Complete the Scientific Revolution with a Theology of Science

Complete the Scientific Revolution with a Theology of Science

Stacy Trasancos

In Fr. Stanley Jaki’s thesis that science was born of Christianity, we talked aout the impetus theory from Fr. Jean Buridan leading the way to Sir Isaac Newton’s laws of motion in the sixteenth and seventeenth centuries. That period is usually taken as the Scientific Revolution, a change from looking at nature qualitatively to starting to quantify the motion of objects in nature. And that was seen as an explosion, as the rise of modern science. As we’ve seen, there was a whole progression to that point based on a Catholic world view of Creation.

We call this period the Scientific Revolution, and I argue that we still live in the Scientific Revolution, that the advancement of scientific knowledge in the last couple hundred years is unparalleled in any other time in history and that we are still learning more about how to manipulate nature, how to improve our lives by learning how to use atoms and build molecules to make new materials for cell phones, communications. We’re living it right now. What I want to propose by completing the Scientific Revolution is that the work of scholars today and in the future is to take all of this tremendous knowledge that we’ve gained with modern science and bring it back to a unity with philosophy and theology, not like it was in the Middle Ages, but a new unity between philosophy, theology, and science in a more mature way.

If science was born of Christianity, and it grew up, and it’s now like an adolescent, it’s time to complete the Scientific Revolution by bringing modern, grown up science, back to a unity with philosophy and theology.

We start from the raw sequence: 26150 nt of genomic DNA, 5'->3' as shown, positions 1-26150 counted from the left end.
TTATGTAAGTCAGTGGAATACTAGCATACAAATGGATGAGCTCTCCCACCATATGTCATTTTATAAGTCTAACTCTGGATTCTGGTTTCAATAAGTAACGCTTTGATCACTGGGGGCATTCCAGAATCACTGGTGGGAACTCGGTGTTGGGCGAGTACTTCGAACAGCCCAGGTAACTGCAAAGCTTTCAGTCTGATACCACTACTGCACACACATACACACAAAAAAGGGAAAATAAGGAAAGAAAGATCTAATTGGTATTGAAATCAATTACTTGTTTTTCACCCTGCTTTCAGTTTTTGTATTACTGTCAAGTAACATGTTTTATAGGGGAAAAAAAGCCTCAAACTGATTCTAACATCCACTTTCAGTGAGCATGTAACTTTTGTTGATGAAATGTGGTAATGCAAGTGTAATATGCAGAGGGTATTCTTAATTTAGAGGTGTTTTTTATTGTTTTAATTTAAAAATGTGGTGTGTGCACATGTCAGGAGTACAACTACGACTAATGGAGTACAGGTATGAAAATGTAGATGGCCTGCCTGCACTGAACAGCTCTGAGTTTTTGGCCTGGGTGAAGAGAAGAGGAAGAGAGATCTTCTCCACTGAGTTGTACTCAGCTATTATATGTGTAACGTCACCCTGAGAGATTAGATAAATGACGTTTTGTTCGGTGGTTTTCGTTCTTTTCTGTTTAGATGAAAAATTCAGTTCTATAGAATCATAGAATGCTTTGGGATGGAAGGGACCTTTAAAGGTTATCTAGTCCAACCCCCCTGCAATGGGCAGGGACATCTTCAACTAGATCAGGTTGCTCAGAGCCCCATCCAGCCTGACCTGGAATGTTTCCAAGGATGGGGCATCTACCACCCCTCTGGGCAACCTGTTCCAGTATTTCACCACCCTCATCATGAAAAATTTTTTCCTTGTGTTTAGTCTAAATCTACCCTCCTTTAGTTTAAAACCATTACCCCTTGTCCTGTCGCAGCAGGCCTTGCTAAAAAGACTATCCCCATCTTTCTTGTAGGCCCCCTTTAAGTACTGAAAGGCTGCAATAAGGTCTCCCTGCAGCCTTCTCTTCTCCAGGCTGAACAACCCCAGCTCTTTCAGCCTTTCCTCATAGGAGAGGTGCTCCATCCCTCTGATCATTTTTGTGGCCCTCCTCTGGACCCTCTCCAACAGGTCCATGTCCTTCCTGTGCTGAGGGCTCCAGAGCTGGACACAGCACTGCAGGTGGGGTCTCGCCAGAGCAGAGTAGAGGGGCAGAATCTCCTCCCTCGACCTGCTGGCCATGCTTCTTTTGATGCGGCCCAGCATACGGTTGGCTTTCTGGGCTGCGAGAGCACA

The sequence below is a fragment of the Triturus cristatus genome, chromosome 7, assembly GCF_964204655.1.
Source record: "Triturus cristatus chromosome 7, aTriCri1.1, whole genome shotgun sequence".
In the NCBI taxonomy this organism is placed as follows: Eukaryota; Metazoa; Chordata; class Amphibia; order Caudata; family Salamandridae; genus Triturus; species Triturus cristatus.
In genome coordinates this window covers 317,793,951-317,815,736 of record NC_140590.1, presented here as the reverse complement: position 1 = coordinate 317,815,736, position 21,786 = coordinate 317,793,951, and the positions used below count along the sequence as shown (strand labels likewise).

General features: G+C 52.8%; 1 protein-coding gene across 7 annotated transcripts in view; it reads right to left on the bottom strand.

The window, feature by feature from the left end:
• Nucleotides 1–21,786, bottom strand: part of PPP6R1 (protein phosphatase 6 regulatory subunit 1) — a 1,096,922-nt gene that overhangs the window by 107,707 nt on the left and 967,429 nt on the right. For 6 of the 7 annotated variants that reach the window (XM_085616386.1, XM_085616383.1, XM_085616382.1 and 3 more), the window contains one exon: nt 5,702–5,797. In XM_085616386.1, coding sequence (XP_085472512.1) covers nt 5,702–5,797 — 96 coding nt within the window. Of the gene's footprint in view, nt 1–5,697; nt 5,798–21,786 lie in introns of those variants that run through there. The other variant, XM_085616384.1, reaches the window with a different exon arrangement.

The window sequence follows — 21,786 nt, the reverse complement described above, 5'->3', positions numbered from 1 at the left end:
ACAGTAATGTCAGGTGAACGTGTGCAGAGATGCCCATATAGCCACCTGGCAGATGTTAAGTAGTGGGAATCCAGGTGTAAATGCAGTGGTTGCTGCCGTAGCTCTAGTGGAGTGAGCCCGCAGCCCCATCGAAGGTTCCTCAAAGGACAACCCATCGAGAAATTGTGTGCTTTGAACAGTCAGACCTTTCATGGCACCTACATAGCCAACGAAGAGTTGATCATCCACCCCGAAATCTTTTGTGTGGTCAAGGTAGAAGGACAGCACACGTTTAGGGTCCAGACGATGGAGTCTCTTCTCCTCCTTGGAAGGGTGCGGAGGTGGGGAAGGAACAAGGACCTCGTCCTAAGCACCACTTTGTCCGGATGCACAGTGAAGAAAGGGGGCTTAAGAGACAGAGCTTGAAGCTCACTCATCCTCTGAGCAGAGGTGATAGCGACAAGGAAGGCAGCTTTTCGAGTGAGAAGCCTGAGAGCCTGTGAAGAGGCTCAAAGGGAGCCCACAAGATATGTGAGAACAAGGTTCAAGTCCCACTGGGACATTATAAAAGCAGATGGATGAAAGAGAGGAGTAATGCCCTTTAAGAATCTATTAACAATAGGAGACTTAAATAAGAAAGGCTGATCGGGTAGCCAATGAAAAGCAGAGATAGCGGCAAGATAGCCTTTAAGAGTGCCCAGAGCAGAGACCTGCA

So, the Theology of Science, then, refers to the study of what God has revealed about Himself and about us in Creation. That is taken from the Catechism of the Catholic Church (68, 279-301). The Theology of Science is about understanding science in its proper context as the study of the handiwork of God, for all branches especially physics, chemistry, and biology. Because ultimately we must point beyond the particles that make up science, because our Catholic faith begins and ends with miracles. The Church herself is both at home in this world but also a precursor of the world to come.

Likewise, we human persons stand out beyond nature. I am most fond of this scripture passage—one that my mentor Fr. Jaki often cited—of Christ’s words when he calls the multitude together with his disciples and asks them: “What profit is there for one to gain the whole world and forfeit his life?” (Mk 8:36). Science is only part of the journey. Science may point us to heaven, but science is not our destiny. Science does not have all the answers.

I invite you to be part of this discussion of the Theology of Science where we remember our heritage that science was born of a Christian world view, or looking at nature as Creation, as the handiwork of God, and that science is to study that handiwork. No more are we worried about the conflict myth, about science and theology being in conflict. We see science (to repeat) as the study of the handiwork of God, and we develop a Theology of Science, a Theology of Creation, whereby we learn what we can from science to better understand ourselves, our home, and our place in the world, and we use what we know from Divine Revelation to shed light on scientific enterprise.